U.K. Trade Minister Green Challenged Over Time Running HSBC

U.K. Trade Minister Stephen Green was challenged to answer questions about his time at the top of HSBC Holdings Plc (HSBA), after the bank apologized for opening its U.S. affiliate to Mexican drug money.

Green, appointed to the House of Lords when Prime Minister David Cameron made him trade minister in 2011, was chief executive officer of the London-based bank from 2003 to 2006 and then its chairman until 2010. He is also an ordained priest in the Church of England and author of “Good Value: Reflections on Money, Morality and an Uncertain World.”

Executives from the bank yesterday apologized to a Senate subcommittee that told them that over the last decade they’d offered “a gateway for terrorists to gain access to U.S. dollars and the U.S. financial system.” Compliance chief David Bagley announced his resignation during the hearing.

“The U.S. Senate sub-committee’s report, which suggests that HSBC allowed money laundering by drug cartels and possibly even terrorists, is so serious that the bank’s head of compliance has already resigned,” Chris Leslie, a Treasury spokesman for the opposition Labour Party, said in an e-mailed statement. He said Green “now has serious questions to answer about what he knew and when.”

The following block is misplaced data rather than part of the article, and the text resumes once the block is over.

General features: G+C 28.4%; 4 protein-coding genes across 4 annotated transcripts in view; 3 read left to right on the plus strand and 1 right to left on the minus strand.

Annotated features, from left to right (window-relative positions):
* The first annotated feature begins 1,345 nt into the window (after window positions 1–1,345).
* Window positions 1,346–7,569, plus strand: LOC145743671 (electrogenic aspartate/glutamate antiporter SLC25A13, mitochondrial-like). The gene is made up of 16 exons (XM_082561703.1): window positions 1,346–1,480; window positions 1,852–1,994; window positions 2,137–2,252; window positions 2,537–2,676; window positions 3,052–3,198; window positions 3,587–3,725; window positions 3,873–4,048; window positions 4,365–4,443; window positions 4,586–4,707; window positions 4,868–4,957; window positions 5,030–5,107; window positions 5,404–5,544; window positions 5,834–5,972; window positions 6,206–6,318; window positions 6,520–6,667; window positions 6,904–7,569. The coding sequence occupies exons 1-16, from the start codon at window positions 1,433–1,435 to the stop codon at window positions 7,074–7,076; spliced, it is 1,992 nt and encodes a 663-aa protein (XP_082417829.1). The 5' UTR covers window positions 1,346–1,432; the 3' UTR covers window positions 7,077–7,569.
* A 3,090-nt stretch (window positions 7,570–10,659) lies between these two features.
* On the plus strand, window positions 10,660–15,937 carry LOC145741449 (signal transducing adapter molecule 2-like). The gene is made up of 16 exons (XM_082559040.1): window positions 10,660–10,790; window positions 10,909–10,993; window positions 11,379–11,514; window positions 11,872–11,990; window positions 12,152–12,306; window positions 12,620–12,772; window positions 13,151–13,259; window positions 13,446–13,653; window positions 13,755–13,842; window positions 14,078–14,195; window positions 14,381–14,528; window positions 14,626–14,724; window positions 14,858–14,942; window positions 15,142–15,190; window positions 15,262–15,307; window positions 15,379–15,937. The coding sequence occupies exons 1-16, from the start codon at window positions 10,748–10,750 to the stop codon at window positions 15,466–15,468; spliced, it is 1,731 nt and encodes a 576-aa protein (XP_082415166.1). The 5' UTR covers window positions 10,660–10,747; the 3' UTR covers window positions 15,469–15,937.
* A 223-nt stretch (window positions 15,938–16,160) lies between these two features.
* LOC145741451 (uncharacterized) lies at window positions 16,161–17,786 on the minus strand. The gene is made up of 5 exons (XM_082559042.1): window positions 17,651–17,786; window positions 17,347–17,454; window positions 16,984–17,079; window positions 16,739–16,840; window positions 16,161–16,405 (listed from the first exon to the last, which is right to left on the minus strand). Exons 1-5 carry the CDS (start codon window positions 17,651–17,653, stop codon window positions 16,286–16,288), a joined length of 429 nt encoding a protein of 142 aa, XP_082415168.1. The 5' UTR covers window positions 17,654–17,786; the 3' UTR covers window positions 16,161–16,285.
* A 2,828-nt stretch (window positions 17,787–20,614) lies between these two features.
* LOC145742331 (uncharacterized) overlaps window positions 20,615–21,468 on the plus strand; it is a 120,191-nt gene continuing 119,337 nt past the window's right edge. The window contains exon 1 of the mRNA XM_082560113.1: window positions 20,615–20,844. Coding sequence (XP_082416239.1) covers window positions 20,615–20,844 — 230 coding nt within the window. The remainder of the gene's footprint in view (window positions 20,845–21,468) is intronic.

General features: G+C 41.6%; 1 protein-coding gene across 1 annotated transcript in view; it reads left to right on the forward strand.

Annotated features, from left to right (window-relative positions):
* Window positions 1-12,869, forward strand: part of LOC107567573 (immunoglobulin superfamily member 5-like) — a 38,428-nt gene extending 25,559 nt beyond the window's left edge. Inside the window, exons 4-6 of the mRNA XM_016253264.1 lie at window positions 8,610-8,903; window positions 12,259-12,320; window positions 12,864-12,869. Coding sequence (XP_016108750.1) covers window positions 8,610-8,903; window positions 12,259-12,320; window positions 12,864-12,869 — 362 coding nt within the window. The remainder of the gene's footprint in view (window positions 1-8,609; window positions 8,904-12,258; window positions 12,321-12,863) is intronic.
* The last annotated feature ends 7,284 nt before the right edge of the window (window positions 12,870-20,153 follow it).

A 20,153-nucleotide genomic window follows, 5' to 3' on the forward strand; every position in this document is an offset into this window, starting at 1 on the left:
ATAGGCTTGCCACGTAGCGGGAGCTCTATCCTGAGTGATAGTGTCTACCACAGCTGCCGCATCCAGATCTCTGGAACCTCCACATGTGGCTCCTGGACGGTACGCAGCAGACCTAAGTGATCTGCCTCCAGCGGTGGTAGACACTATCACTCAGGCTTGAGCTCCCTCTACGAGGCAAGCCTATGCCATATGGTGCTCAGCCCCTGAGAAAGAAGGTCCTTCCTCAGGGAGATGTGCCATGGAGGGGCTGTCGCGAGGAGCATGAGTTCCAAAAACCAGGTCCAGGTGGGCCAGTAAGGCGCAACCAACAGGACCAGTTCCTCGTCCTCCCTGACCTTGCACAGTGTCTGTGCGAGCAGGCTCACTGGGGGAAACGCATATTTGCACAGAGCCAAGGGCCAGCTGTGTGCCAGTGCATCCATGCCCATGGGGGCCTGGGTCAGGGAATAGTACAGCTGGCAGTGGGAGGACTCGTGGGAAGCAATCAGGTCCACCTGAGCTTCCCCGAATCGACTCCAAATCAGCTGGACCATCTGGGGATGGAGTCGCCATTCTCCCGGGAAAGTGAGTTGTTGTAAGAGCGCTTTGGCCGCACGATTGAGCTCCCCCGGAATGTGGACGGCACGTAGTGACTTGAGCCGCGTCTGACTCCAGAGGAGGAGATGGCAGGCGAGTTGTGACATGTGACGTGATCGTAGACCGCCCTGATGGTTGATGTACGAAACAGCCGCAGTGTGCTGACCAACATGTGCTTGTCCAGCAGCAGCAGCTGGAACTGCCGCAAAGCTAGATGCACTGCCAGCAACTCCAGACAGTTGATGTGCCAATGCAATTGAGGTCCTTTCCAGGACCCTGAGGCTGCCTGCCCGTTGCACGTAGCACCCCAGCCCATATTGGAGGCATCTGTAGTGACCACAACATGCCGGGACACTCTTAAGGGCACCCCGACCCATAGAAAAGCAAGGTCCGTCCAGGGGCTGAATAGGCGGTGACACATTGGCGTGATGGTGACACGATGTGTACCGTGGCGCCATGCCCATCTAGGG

The Department for Business, where Green is a minister, said it had no immediate comment.

Green had been floated as a possible successor to Mervyn King, who is due to retire as governor of the Bank of England next year. Bookmaker Paddy Power was offering odds of 6-1, meaning a one-pound ($1.56) wager would win six pounds if Green got the job. That ranked him fifth favourite, ahead of Bank of Canada Governor Mark Carney. The scandal at HSBC may dent his chances.

HSBC has said that it’s cooperating with investigations by the U.S. Justice Department and other agencies into possible Iran sanctions violations. It’s also cooperating in unrelated probes by the Justice Department and the Internal Revenue Service into whether it helped Americans evade taxes through HSBC India.

To contact the reporter on this story: Robert Hutton in London at rhutton1@bloomberg.net

To contact the editor responsible for this story: James Hertling at jhertling@bloomberg.net

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